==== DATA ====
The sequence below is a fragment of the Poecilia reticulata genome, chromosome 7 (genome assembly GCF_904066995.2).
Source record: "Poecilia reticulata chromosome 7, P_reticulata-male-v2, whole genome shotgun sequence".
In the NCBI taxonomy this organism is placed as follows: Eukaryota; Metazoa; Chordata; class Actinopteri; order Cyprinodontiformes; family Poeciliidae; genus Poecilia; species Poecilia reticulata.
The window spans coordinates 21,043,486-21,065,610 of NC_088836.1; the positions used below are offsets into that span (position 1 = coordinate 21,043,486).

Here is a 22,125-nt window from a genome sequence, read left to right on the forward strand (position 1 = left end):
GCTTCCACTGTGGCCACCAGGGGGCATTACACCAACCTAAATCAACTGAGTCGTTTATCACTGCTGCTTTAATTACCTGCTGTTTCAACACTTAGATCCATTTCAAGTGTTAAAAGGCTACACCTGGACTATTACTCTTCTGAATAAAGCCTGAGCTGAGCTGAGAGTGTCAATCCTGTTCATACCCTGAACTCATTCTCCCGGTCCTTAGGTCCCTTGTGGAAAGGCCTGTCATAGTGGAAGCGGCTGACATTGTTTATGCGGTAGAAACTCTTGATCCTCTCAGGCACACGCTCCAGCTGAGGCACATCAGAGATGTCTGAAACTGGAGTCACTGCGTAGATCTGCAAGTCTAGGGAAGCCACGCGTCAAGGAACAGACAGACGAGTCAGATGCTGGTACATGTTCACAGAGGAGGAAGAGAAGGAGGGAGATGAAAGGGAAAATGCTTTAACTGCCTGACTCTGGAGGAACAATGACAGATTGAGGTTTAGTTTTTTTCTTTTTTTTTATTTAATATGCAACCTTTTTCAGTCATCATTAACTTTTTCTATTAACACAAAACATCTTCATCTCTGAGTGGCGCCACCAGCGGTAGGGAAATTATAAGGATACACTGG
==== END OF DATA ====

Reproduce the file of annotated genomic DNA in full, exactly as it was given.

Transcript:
The sequence below is a fragment of the Poecilia reticulata genome, chromosome 7 (genome assembly GCF_904066995.2).
Source record: "Poecilia reticulata chromosome 7, P_reticulata-male-v2, whole genome shotgun sequence".
In the NCBI taxonomy this organism is placed as follows: Eukaryota; Metazoa; Chordata; class Actinopteri; order Cyprinodontiformes; family Poeciliidae; genus Poecilia; species Poecilia reticulata.
The window spans coordinates 21,043,486-21,065,610 of NC_088836.1; the positions used below are offsets into that span (position 1 = coordinate 21,043,486).

Here is a 22,125-nt window from a genome sequence, read left to right on the forward strand (position 1 = left end):
GCTTCCACTGTGGCCACCAGGGGGCATTACACCAACCTAAATCAACTGAGTCGTTTATCACTGCTGCTTTAATTACCTGCTGTTTCAACACTTAGATCCATTTCAAGTGTTAAAAGGCTACACCTGGACTATTACTCTTCTGAATAAAGCCTGAGCTGAGCTGAGAGTGTCAATCCTGTTCATACCCTGAACTCATTCTCCCGGTCCTTAGGTCCCTTGTGGAAAGGCCTGTCATAGTGGAAGCGGCTGACATTGTTTATGCGGTAGAAACTCTTGATCCTCTCAGGCACACGCTCCAGCTGAGGCACATCAGAGATGTCTGAAACTGGAGTCACTGCGTAGATCTGCAAGTCTAGGGAAGCCACGCGTCAAGGAACAGACAGACGAGTCAGATGCTGGTACATGTTCACAGAGGAGGAAGAGAAGGAGGGAGATGAAAGGGAAAATGCTTTAACTGCCTGACTCTGGAGGAACAATGACAGATTGAGGTTTAGTTTTTTTCTTTTTTTTTATTTAATATGCAACCTTTTTCAGTCATCATTAACTTTTTCTATTAACACAAAACATCTTCATCTCTGAGTGGCGCCACCAGCGGTAGGGAAATTATAAGGATACACTGG